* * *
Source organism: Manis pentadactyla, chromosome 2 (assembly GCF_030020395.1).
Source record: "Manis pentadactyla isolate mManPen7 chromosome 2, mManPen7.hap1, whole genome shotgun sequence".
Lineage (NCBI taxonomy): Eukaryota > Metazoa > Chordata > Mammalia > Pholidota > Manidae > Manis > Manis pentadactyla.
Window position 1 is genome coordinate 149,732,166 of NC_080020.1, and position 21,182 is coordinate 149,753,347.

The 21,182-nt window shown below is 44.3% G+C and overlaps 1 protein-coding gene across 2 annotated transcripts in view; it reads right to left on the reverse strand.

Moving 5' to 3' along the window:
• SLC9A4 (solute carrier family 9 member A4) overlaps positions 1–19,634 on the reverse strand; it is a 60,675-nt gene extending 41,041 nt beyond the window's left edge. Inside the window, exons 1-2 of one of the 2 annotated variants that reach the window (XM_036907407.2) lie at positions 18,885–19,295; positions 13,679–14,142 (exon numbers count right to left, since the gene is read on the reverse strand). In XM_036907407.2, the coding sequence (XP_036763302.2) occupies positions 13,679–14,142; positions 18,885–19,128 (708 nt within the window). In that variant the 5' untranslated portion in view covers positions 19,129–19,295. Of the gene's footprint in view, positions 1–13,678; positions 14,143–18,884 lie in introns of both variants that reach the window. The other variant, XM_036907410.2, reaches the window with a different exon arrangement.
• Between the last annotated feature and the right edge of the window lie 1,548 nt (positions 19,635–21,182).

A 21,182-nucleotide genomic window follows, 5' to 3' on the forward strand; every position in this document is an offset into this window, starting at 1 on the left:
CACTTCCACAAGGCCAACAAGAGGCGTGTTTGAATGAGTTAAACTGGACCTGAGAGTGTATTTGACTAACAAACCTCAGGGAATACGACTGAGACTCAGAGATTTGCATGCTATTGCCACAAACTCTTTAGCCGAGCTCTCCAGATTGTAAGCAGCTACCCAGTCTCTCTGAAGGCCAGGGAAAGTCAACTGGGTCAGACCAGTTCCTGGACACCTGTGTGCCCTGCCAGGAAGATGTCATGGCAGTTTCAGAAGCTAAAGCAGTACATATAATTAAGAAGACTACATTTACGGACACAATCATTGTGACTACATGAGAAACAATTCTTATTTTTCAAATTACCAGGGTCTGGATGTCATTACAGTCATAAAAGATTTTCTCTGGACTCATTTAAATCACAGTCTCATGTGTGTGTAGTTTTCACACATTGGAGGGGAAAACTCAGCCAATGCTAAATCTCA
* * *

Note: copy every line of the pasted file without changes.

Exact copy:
Source organism: Manis pentadactyla, chromosome 2 (assembly GCF_030020395.1).
Source record: "Manis pentadactyla isolate mManPen7 chromosome 2, mManPen7.hap1, whole genome shotgun sequence".
Lineage (NCBI taxonomy): Eukaryota > Metazoa > Chordata > Mammalia > Pholidota > Manidae > Manis > Manis pentadactyla.
Window position 1 is genome coordinate 149,732,166 of NC_080020.1, and position 21,182 is coordinate 149,753,347.

The 21,182-nt window shown below is 44.3% G+C and overlaps 1 protein-coding gene across 2 annotated transcripts in view; it reads right to left on the reverse strand.

Moving 5' to 3' along the window:
• SLC9A4 (solute carrier family 9 member A4) overlaps positions 1–19,634 on the reverse strand; it is a 60,675-nt gene extending 41,041 nt beyond the window's left edge. Inside the window, exons 1-2 of one of the 2 annotated variants that reach the window (XM_036907407.2) lie at positions 18,885–19,295; positions 13,679–14,142 (exon numbers count right to left, since the gene is read on the reverse strand). In XM_036907407.2, the coding sequence (XP_036763302.2) occupies positions 13,679–14,142; positions 18,885–19,128 (708 nt within the window). In that variant the 5' untranslated portion in view covers positions 19,129–19,295. Of the gene's footprint in view, positions 1–13,678; positions 14,143–18,884 lie in introns of both variants that reach the window. The other variant, XM_036907410.2, reaches the window with a different exon arrangement.
• Between the last annotated feature and the right edge of the window lie 1,548 nt (positions 19,635–21,182).

A 21,182-nucleotide genomic window follows, 5' to 3' on the forward strand; every position in this document is an offset into this window, starting at 1 on the left:
CACTTCCACAAGGCCAACAAGAGGCGTGTTTGAATGAGTTAAACTGGACCTGAGAGTGTATTTGACTAACAAACCTCAGGGAATACGACTGAGACTCAGAGATTTGCATGCTATTGCCACAAACTCTTTAGCCGAGCTCTCCAGATTGTAAGCAGCTACCCAGTCTCTCTGAAGGCCAGGGAAAGTCAACTGGGTCAGACCAGTTCCTGGACACCTGTGTGCCCTGCCAGGAAGATGTCATGGCAGTTTCAGAAGCTAAAGCAGTACATATAATTAAGAAGACTACATTTACGGACACAATCATTGTGACTACATGAGAAACAATTCTTATTTTTCAAATTACCAGGGTCTGGATGTCATTACAGTCATAAAAGATTTTCTCTGGACTCATTTAAATCACAGTCTCATGTGTGTGTAGTTTTCACACATTGGAGGGGAAAACTCAGCCAATGCTAAATCTCA